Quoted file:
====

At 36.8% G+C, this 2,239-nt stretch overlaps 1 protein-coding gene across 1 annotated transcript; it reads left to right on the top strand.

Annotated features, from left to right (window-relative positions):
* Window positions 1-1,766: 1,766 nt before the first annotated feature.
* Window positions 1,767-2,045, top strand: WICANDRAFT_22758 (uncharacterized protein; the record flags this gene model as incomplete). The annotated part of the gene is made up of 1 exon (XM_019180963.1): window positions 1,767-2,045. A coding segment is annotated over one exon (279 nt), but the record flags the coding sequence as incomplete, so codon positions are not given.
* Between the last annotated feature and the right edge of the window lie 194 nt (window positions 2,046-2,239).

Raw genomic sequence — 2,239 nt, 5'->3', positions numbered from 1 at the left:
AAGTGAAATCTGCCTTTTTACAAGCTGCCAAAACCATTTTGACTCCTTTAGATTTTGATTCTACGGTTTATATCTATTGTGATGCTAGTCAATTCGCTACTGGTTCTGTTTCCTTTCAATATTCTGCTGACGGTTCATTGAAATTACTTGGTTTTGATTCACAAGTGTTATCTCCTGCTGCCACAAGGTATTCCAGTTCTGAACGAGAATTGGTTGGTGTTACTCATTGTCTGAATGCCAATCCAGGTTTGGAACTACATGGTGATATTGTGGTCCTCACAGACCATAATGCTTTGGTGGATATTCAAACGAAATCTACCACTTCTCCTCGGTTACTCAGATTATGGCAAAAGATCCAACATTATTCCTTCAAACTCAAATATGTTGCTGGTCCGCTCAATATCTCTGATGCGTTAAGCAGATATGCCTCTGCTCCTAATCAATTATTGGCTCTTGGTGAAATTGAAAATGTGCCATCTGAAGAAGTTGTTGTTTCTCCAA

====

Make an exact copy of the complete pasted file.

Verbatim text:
At 36.8% G+C, this 2,239-nt stretch overlaps 1 protein-coding gene across 1 annotated transcript; it reads left to right on the top strand.

Annotated features, from left to right (window-relative positions):
* Window positions 1-1,766: 1,766 nt before the first annotated feature.
* Window positions 1,767-2,045, top strand: WICANDRAFT_22758 (uncharacterized protein; the record flags this gene model as incomplete). The annotated part of the gene is made up of 1 exon (XM_019180963.1): window positions 1,767-2,045. A coding segment is annotated over one exon (279 nt), but the record flags the coding sequence as incomplete, so codon positions are not given.
* Between the last annotated feature and the right edge of the window lie 194 nt (window positions 2,046-2,239).

Raw genomic sequence — 2,239 nt, 5'->3', positions numbered from 1 at the left:
AAGTGAAATCTGCCTTTTTACAAGCTGCCAAAACCATTTTGACTCCTTTAGATTTTGATTCTACGGTTTATATCTATTGTGATGCTAGTCAATTCGCTACTGGTTCTGTTTCCTTTCAATATTCTGCTGACGGTTCATTGAAATTACTTGGTTTTGATTCACAAGTGTTATCTCCTGCTGCCACAAGGTATTCCAGTTCTGAACGAGAATTGGTTGGTGTTACTCATTGTCTGAATGCCAATCCAGGTTTGGAACTACATGGTGATATTGTGGTCCTCACAGACCATAATGCTTTGGTGGATATTCAAACGAAATCTACCACTTCTCCTCGGTTACTCAGATTATGGCAAAAGATCCAACATTATTCCTTCAAACTCAAATATGTTGCTGGTCCGCTCAATATCTCTGATGCGTTAAGCAGATATGCCTCTGCTCCTAATCAATTATTGGCTCTTGGTGAAATTGAAAATGTGCCATCTGAAGAAGTTGTTGTTTCTCCAA